Security and climate change

This story annoys me for two reasons. The first is that it’s from Monday and I missed it until TreeHugger pointed it out. The second is that the reporter seems to have fundamentally missed Air Chief Marshall “Jock” Stirrup’s point.

The chief of Britain’s defence staff is echoing the warnings from senior American military planners that climate change is a security threat to the developed world, in addition to everything else:

Jock Stirrup, chief of the defense staff, said risks that climate change could cause weakened states to disintegrate and produce major humanitarian disasters or exploitation by armed groups had to become a feature of military planning.

But he said first analyses showed planners would not have to switch their geographical focus, because the areas most vulnerable to climate change are those where security risks are already high.

“Just glance at a map of the areas most likely to be affected and you are struck at once by the fact that they are exactly those parts of the world where we see fragility, instability and weak governance today.

“It seems to me rather like pouring petrol onto a burning fire,” Stirrup told the Chatham House think-tank in London.

But then at the end, clearly thinking of Iraq, writer Jeremy Lovell includes this:

Asked on the margins of the meeting if that meant military planners should opt for preemptive action where they saw a security crisis emerging, he said: “Only in the sense of building governance. Recognizing the problem is the first step.”

Stirrup evidently understands something key that Lovell perhaps didn’t: The places where climate change will endanger security are exactly the places prone to problems that we haven’t a bloody clue how to fix. We’re not talking about Iraq under Saddam Hussein or Iran under the ayatollahs and Mahmoud Ahmadinejad — we’re talking about Iraq today, where the mightiest army in the world is getting itself ground down by the day. We’re talking about Sudan, the tribal regions in Pakistan and Afghanistan, guerrilla-ridden Central America. Dirt-poor places where even average people just barely get by, places already violent and riven by clan and tribal cleavages, places where government structures just barely exist, and radical religions are already well established. Places the New York Times‘s Nicholas Kristof wrote about in this column:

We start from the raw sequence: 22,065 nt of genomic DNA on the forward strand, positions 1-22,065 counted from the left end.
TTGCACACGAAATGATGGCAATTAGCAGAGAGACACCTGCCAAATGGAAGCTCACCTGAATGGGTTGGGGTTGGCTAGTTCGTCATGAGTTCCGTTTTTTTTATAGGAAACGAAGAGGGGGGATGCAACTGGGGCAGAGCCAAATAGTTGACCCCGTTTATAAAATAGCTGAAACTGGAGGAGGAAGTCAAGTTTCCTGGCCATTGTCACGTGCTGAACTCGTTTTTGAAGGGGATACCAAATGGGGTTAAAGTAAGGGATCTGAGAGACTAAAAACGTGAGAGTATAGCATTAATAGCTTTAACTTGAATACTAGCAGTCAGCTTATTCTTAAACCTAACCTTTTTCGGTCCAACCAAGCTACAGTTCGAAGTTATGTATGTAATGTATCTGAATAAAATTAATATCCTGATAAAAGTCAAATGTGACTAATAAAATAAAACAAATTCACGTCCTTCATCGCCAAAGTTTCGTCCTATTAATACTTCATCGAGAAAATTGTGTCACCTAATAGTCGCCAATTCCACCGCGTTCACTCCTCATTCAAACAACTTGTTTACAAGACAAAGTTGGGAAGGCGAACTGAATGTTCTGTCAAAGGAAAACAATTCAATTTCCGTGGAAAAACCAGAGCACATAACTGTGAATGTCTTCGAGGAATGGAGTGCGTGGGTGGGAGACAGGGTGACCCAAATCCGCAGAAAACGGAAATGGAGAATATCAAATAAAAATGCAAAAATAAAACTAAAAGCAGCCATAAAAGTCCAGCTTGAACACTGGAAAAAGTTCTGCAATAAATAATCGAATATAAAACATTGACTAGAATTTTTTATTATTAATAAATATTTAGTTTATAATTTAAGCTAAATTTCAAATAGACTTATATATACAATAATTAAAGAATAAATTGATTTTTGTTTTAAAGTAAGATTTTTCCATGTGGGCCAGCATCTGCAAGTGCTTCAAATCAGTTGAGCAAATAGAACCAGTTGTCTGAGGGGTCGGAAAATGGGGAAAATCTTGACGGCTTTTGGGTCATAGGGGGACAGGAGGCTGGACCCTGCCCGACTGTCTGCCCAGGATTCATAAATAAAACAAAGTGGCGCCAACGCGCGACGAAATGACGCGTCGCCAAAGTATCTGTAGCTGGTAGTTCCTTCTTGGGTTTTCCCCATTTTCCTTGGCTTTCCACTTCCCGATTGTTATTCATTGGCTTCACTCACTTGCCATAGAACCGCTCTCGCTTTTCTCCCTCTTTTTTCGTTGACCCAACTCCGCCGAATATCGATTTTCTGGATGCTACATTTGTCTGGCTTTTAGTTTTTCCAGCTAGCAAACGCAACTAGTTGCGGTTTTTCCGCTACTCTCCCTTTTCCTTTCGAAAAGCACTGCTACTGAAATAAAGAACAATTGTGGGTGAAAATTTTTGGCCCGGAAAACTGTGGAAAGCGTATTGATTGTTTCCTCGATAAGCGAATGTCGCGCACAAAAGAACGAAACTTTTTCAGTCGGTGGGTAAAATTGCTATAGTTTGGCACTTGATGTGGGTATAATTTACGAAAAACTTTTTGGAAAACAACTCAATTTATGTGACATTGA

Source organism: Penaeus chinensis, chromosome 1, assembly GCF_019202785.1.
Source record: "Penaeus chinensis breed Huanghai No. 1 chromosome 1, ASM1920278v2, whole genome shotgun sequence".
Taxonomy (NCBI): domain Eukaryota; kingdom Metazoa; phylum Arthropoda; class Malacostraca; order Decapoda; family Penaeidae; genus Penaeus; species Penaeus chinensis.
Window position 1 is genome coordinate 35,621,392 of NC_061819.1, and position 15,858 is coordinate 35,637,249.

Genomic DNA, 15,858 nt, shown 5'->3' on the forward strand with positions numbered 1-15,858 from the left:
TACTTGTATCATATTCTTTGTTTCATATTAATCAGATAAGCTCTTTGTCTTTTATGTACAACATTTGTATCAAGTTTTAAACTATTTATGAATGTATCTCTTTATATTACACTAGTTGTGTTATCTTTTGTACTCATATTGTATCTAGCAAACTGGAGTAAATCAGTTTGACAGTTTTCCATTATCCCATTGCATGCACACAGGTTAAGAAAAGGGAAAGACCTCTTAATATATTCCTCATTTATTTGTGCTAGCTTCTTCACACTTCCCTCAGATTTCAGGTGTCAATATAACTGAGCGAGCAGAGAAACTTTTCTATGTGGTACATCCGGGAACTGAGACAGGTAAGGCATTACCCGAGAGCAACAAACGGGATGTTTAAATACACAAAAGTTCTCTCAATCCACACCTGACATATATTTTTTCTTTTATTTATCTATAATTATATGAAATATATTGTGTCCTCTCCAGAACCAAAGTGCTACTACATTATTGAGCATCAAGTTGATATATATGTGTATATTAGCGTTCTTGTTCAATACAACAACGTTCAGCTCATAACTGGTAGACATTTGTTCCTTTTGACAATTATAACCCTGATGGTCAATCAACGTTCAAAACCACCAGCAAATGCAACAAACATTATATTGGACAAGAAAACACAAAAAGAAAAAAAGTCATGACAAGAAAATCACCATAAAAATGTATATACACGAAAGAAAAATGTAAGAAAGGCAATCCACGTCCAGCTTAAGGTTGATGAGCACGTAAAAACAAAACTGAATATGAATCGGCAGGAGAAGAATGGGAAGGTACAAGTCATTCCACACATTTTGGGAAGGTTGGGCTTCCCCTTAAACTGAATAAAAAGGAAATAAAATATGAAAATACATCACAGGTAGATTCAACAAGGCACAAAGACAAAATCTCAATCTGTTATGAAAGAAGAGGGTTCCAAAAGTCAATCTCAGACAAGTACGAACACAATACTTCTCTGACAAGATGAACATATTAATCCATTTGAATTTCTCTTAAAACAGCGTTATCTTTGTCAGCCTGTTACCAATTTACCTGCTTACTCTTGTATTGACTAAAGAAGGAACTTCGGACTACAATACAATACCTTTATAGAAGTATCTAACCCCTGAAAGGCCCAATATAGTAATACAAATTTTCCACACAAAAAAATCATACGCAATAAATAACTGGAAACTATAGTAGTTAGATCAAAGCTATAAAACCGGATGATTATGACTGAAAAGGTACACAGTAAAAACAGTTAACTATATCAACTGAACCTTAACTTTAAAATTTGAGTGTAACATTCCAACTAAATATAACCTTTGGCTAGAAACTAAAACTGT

If we need any more proof that life is unfair, it is that subsistence villagers here in Africa will pay with their lives for our refusal to curb greenhouse gas emissions.

When we think of climate change, we tend to focus on Alaskan villages or New Orleans hurricanes. But the people who will suffer the worst will be those living in countries like this, even though they don’t contribute at all to global warming.

My win-a-trip journey with a student and a teacher has taken us to Burundi, which the World Bank’s latest report shows to be the poorest country in the world. People in Burundi have an annual average income of $100, nearly one child in five dies before the age of five, and life expectancy is 45.

Against that grim backdrop, changing weather patterns in recent years have already caused crop failures — and when the crops fail here, people starve. In short, our greenhouse gases are killing people here.

Climate change, and the drought and famine and increasing desertification it’s expected to bring to those particular places, will turning merely getting enough to eat and drink into a zero-sum affair: I only get enough by taking it away from you. The most primal loyalties kick in and existing ethnoreligious tensions reach the breaking point. The whole idea of sacrificing for the greater good becomes absurd, because I don’t have enough as it is, and everything I’ve got — everything my children and my brother and my parents and my cousins have — is held only as a result of our own use of force.

Pre-emptive action? What pre-emptive action could First World countries possibly take in such places? All we know how to do is knock things down there — and nobody knows how to set them back up again, except by leaning one dirty bloodstained card against the next and hoping for the best. Meanwhile, though, the angry and violent people who manage to thrive in those conditions are getting better and better at blowing those cards down. I refer you again to John Robb’s Global Guerrillas blog, where he daily tracks just how good they’re getting.

Leave aside the moral implications of Kristof’s above declaration for a moment. What we’ve found, firmly, is that when our stupid neglect leads to the deaths of people over there, it’s only a matter of time before some of them start to think maybe they should come and raise some hell over here.

That’s the security challenge we can’t ignore.

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